Jon Turteltaub: Sequels are actually much easier! If you look at the slate of films coming out of most of the studios, they're all filled with sequels. The marketplace is such that you need to have a big opening weekend, and the best way to do that is to have a movie that audiences already have shown an interest in. The problem is that sequels cost more. That's the biggest issue in the movie business today. Cost. It's stupid how expensive it is. On the other hand, the revolution in digital technology has been a big plus for movies. We can do so much more than ever before to make movies more fun, more entertaining, and more believable.

Q: Besides the writers, do you have a special team of investigators to give the film and the plot a lot of realism?

Jon Turteltaub: The writers definitely do most of the work. However, we definitely need to rely on a wide range of people to keep us on the right track. For the action sequences, break-ins, kidnappings and things like that, we use security and mililtary experts. Often, we'll turn to professional law enforcement or government experts and say to them things like, "We need to kidnap the President, how would YOU do it?" Then, they lay out a plan for us. For the historical information, I rely heavily on the tour guides and park rangers that take us through the locations. In one day I can learn more from the Native American elders who teach at Mt. Rushmore than I can from many of the books I've read.

Q: Is there really a Book of Secrets hidden somewhere in the Library of Congress? Is there really a secret compartment in the desk of the President? Or it's pure fiction?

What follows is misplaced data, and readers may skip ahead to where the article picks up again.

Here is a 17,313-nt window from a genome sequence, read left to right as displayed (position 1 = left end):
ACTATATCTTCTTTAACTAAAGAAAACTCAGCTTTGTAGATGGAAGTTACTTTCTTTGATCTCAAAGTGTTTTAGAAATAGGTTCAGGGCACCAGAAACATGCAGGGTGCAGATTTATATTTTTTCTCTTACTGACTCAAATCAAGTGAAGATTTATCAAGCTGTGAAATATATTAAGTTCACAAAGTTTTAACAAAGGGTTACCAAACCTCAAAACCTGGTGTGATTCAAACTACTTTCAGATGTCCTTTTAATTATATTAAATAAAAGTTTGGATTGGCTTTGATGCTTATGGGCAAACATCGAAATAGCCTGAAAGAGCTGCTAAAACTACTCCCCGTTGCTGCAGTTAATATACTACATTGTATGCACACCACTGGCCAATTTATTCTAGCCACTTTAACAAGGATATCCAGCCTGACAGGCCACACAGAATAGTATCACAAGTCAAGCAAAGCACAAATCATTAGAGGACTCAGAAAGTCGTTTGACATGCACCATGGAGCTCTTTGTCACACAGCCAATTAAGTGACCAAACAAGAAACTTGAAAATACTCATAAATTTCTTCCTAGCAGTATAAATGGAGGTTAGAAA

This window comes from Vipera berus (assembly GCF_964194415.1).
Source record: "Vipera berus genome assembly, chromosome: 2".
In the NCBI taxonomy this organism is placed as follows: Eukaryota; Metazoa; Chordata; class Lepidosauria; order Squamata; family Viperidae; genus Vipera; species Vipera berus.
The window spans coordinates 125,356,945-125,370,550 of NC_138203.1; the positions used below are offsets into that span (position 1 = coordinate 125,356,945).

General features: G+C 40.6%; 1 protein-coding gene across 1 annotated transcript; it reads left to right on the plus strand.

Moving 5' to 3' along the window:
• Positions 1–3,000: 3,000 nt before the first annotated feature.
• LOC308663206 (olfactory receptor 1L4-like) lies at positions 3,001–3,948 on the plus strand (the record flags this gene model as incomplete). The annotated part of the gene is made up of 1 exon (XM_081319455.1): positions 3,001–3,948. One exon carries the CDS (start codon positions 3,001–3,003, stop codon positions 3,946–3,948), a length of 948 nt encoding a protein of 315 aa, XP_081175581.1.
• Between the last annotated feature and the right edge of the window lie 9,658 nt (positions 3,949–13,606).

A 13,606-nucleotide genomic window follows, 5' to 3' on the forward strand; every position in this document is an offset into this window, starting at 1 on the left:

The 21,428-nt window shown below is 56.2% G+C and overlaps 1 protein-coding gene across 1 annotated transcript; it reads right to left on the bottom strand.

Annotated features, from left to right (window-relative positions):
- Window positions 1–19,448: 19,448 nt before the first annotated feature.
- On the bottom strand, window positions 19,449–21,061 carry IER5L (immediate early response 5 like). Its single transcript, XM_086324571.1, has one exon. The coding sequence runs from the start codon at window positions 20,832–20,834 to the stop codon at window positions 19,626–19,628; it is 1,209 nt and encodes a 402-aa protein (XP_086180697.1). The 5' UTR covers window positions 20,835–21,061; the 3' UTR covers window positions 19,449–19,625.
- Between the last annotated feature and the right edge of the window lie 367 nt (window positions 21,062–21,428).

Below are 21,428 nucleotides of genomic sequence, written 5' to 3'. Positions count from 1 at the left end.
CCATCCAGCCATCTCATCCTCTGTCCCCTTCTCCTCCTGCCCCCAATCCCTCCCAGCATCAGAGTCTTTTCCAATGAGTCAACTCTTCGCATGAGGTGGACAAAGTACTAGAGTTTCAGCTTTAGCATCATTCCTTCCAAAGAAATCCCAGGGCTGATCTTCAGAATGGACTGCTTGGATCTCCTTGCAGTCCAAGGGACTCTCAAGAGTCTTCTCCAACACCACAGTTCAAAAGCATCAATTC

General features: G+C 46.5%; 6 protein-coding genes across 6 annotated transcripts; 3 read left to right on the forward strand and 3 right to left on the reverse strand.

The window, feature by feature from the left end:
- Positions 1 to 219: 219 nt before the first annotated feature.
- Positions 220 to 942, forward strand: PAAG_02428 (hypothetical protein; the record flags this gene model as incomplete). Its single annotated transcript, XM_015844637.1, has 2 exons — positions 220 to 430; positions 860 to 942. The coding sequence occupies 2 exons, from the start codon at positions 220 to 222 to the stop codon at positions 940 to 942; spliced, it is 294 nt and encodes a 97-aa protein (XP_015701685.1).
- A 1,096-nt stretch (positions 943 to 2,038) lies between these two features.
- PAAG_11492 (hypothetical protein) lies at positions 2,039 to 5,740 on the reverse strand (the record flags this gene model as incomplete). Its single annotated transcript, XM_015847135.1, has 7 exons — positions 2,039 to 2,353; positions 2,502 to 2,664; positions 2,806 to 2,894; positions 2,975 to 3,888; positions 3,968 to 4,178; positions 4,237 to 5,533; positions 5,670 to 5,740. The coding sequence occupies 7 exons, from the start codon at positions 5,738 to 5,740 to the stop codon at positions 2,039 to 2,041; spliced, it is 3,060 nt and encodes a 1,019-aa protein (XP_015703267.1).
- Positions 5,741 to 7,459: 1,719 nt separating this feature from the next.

Jon Turteltaub: Well... Let me put it this way. Our rule was that we wouldn't put anything into the movie that we knew was not true. If we knew there wasn't a Book of Secrets or a secret compartment, we wouldn't have put it in. But I certainly can't prove to you that either exists. Certainly, there have been rumours and stories of this book... sometimes it's believed to be kept by the CIA, sometimes by the FBI. And if you ever go on a tour of the White House, try to sneak into the Oval Office and get a look at the desk. I'm dying to hear what you find.

Q: On the DVD, I am curious about the choice of Jon Voight as your partner on the commentary? What inspired that? And what could he, as a wily old codger, bring to the discussion?

Jon Turteltaub: I'm not sure if they picked Voight to be my partner, or if they picked me to be his partner. Either way, we had a great time doing it. Jon is actually a very goofy, silly and fun guy. He's often thought of as being very serious, but he's really a sweet and jolly man. He's very smart and has an unbelievable amount of experience and knowledge of the movie business. I loved doing the DVD with him... I'm not sure it's any good... but we had fun doing it.

Q: What's your favorite adventure movie?

Jon Turteltaub: Is "Jaws" an adventure movie? Maybe that's really a "monster movie". What about "The Man Who Would Be King"? That's a treasure hunt adventure. I guess I'd have to say, though, that "Raiders of the Lost Ark" is the ultimate adventure movie. I can't see anything wrong with it. It's pretty perfect.

Q: Because you are dealing with a fictional story that involves real events and locations, how much of an obligation do you feel you have to pay to the truth?